On the global stage, China is often seen to be a homogenous nation when, in fact, it is a diverse multi–ethnic society, with 55 minority nationality groups recognized by the government. Scattered across the vast landmass, ethnic minorities in China occupy a precarious place in the state, where the Confucian concept of cultural community plays down ethnicity and encourages integration of minority nationalities into the majority Han–Chinese society.
This insightful book reveals the ethnic diversity underlying the People s Republic of China and examines how ethnicity intersects with social and political issues through key themes such as ethnic inequality, the preservation and contribution of the rich traditions and customs of minority cultures, and the autonomy of regions such as Tibet and Xinjiang. The author investigates the important role of the state and Beijing s assimilation stance to show how its nationality policy, driven by Confucian assimilation ideology, has dictated China s own minority rights regime and influenced its foreign policy towards international minority rights.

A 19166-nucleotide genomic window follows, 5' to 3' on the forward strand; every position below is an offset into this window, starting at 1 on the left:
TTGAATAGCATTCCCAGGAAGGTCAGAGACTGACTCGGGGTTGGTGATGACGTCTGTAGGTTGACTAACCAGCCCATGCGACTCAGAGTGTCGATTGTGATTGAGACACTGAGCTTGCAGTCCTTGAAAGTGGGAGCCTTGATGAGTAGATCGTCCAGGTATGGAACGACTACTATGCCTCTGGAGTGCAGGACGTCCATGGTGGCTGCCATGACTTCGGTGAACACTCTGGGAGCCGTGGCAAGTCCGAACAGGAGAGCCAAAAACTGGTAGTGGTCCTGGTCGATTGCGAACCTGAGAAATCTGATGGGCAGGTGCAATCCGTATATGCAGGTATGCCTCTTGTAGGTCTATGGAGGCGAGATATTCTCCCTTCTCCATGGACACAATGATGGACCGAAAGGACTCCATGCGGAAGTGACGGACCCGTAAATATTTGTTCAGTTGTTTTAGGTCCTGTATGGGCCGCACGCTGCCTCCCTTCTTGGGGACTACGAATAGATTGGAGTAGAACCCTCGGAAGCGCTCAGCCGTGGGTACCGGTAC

This book by a distinguished scholar of ethnicity in China will be essential reading for students and scholars of race and ethnic relations, nationalism and Chinese culture and society.
List of Acronyms
1. The People s Republic of China as a Multi–National Country
2. Ethnic Inequality
3. Minority Cultures
4. Regional Autonomy
5. Intra– and Inter–Group Differences
6. Tibet and Xinjiang
7. China s Nationality Policy and International Minority Rights
This is an exceptional book on ethnic minorities in the People s Republic of China. Zang is an outstanding authority on the topic, having already written widely on the societies of the Muslim and other minorities. He has an extraordinarily firm grasp both of the primary and secondary literature and has carried out extensive field work on the minorities. We are very fortunate that he has now produced a book with more general coverage of issues concerning the overall picture of China s ethnic minorities. This is a major contribution to the literature on an important topic. I recommend it strongly both for specialists and the general reader.
Colin Mackerras, Griffith University, Queensland, Australia
I am a long–time admirer of Dr. Zang s work. He is a fine theorist and researcher with a knack for spotting important problems and utilizing creative methodologies. His writing is clear and crisp, and students will appreciate his latest treatment of a complex and highly significant topic.
William Jankowiak, University of Nevada